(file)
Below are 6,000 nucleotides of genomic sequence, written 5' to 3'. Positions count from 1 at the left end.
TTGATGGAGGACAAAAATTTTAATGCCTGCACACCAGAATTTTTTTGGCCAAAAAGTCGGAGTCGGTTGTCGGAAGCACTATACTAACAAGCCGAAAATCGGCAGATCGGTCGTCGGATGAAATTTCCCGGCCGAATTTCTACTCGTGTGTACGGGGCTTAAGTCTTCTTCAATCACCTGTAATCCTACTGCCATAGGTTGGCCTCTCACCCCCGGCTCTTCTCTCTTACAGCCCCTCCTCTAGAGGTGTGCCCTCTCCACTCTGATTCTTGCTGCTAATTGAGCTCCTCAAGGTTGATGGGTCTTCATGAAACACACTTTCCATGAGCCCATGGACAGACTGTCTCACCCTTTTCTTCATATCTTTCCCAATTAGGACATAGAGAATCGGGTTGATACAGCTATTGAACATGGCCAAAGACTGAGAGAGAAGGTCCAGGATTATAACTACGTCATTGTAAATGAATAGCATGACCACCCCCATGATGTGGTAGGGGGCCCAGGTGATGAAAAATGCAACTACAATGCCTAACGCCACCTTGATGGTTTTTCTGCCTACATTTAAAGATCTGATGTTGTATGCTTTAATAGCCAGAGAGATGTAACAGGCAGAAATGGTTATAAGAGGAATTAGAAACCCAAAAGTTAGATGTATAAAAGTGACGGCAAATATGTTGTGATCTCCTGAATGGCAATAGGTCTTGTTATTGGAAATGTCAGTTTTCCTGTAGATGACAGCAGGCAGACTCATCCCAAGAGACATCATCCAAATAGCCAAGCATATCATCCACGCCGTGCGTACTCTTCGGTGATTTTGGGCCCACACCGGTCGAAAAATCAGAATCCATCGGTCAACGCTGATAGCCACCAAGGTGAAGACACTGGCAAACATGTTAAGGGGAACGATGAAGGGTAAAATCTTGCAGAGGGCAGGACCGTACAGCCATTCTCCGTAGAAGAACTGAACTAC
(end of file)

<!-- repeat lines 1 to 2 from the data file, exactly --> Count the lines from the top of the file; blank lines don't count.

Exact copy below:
Below are 6,000 nucleotides of genomic sequence, written 5' to 3'. Positions count from 1 at the left end.
TTGATGGAGGACAAAAATTTTAATGCCTGCACACCAGAATTTTTTTGGCCAAAAAGTCGGAGTCGGTTGTCGGAAGCACTATACTAACAAGCCGAAAATCGGCAGATCGGTCGTCGGATGAAATTTCCCGGCCGAATTTCTACTCGTGTGTACGGGGCTTAAGTCTTCTTCAATCACCTGTAATCCTACTGCCATAGGTTGGCCTCTCACCCCCGGCTCTTCTCTCTTACAGCCCCTCCTCTAGAGGTGTGCCCTCTCCACTCTGATTCTTGCTGCTAATTGAGCTCCTCAAGGTTGATGGGTCTTCATGAAACACACTTTCCATGAGCCCATGGACAGACTGTCTCACCCTTTTCTTCATATCTTTCCCAATTAGGACATAGAGAATCGGGTTGATACAGCTATTGAACATGGCCAAAGACTGAGAGAGAAGGTCCAGGATTATAACTACGTCATTGTAAATGAATAGCATGACCACCCCCATGATGTGGTAGGGGGCCCAGGTGATGAAAAATGCAACTACAATGCCTAACGCCACCTTGATGGTTTTTCTGCCTACATTTAAAGATCTGATGTTGTATGCTTTAATAGCCAGAGAGATGTAACAGGCAGAAATGGTTATAAGAGGAATTAGAAACCCAAAAGTTAGATGTATAAAAGTGACGGCAAATATGTTGTGATCTCCTGAATGGCAATAGGTCTTGTTATTGGAAATGTCAGTTTTCCTGTAGATGACAGCAGGCAGACTCATCCCAAGAGACATCATCCAAATAGCCAAGCATATCATCCACGCCGTGCGTACTCTTCGGTGATTTTGGGCCCACACCGGTCGAAAAATCAGAATCCATCGGTCAACGCTGATAGCCACCAAGGTGAAGACACTGGCAAACATGTTAAGGGGAACGATGAAGGGTAAAATCTTGCAGAGGGCAGGACCGTACAGCCATTCTCCGTAGAAGAACTGAACTAC